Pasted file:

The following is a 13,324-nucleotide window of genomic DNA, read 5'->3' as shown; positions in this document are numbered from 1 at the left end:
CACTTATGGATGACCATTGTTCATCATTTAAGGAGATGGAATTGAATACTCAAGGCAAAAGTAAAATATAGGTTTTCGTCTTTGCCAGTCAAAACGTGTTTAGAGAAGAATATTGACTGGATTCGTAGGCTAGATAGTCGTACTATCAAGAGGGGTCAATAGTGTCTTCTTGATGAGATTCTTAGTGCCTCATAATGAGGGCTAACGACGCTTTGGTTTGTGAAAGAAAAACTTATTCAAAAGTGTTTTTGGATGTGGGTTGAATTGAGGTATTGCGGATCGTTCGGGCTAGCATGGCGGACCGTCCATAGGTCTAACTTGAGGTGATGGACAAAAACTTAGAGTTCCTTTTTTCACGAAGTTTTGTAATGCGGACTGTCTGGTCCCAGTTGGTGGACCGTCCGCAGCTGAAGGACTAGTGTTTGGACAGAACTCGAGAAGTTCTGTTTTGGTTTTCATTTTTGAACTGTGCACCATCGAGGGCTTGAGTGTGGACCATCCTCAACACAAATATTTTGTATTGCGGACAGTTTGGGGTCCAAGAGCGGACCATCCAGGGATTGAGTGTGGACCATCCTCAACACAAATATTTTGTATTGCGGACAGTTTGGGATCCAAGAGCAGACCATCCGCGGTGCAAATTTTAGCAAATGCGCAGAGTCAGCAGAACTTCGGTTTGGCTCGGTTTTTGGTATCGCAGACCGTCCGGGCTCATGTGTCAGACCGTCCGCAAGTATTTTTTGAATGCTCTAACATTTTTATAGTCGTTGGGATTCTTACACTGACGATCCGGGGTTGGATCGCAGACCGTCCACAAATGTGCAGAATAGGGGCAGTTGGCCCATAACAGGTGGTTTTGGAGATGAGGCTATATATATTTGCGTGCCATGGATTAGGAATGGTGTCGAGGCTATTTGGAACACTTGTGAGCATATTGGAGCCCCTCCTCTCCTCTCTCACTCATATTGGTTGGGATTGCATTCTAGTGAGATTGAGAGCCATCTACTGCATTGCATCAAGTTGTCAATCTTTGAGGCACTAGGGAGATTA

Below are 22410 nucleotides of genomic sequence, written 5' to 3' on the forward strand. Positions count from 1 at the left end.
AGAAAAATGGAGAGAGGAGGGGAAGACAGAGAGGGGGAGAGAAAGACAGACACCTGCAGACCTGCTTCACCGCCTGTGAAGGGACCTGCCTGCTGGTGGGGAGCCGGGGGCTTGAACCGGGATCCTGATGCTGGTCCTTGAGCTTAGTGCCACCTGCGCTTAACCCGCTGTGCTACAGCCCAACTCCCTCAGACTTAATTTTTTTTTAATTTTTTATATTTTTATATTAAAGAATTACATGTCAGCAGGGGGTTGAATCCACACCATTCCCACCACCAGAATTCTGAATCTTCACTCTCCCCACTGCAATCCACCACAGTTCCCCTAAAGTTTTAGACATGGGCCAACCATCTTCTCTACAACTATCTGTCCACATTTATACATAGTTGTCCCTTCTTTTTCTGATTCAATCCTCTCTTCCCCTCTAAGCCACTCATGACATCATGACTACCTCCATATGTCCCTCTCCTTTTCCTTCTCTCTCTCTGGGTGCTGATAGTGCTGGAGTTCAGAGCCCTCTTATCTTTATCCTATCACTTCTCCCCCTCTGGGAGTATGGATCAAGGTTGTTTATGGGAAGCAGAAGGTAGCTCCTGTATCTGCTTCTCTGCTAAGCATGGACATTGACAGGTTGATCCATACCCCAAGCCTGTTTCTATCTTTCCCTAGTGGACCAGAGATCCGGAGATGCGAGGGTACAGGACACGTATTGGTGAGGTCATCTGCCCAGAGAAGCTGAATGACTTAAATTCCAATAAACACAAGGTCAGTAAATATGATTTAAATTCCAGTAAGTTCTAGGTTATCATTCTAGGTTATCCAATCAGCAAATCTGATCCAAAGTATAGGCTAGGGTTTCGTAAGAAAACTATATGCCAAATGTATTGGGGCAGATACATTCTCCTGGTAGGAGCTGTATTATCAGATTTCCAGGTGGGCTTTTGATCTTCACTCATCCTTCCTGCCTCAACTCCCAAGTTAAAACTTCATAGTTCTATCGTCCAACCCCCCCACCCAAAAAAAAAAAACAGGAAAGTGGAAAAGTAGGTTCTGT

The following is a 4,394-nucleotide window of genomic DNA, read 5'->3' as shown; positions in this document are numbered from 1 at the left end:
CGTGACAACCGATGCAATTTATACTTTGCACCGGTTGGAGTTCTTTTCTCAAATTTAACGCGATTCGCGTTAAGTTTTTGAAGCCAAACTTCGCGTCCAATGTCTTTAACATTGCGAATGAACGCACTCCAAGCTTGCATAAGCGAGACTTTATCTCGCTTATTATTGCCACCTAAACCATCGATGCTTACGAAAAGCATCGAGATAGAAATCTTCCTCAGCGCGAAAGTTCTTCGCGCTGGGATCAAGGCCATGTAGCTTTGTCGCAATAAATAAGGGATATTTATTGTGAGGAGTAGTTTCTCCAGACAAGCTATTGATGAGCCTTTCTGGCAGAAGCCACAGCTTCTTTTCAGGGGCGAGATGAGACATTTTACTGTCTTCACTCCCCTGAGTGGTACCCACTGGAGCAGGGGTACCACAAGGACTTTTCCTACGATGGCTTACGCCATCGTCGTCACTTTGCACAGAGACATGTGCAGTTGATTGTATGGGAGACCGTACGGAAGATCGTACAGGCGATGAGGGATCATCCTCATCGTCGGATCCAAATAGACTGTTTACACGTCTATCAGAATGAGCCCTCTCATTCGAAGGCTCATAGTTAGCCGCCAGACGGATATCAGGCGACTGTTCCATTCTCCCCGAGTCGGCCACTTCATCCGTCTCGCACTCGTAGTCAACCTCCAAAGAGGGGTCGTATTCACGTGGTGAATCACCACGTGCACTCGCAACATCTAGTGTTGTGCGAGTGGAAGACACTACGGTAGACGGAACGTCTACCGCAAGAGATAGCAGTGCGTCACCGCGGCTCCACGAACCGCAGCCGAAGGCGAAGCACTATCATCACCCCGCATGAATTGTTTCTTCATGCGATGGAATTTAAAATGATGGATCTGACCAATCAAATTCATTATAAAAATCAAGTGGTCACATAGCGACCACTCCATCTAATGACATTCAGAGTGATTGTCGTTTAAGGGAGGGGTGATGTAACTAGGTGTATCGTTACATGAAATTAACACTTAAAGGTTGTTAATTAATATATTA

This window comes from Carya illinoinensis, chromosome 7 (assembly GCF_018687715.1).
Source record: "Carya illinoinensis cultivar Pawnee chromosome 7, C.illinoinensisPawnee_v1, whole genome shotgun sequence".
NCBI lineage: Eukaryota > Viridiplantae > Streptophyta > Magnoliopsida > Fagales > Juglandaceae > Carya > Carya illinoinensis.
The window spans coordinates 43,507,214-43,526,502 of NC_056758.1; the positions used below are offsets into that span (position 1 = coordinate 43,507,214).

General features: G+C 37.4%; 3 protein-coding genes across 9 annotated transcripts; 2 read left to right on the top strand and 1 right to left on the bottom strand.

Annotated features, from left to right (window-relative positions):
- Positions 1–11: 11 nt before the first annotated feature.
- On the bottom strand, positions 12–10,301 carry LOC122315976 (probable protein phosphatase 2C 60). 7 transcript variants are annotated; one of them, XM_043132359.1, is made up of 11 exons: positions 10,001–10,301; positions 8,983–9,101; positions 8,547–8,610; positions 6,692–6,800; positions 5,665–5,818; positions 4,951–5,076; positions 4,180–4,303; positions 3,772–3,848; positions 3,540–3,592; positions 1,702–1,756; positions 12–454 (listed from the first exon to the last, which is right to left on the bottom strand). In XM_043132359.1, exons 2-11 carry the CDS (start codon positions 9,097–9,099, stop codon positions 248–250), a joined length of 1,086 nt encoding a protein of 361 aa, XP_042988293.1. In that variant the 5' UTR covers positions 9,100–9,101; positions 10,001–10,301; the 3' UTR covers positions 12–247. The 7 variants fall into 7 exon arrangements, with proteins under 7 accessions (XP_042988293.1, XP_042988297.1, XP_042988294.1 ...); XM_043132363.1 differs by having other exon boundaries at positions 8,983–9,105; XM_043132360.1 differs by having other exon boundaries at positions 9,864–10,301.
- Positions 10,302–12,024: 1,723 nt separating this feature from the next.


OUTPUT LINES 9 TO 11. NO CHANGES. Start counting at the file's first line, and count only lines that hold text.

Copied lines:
NCBI lineage: Eukaryota > Viridiplantae > Streptophyta > Magnoliopsida > Fagales > Juglandaceae > Carya > Carya illinoinensis.
The window spans coordinates 43,507,214-43,526,502 of NC_056758.1; the positions used below are offsets into that span (position 1 = coordinate 43,507,214).

General features: G+C 37.4%; 3 protein-coding genes across 9 annotated transcripts; 2 read left to right on the top strand and 1 right to left on the bottom strand.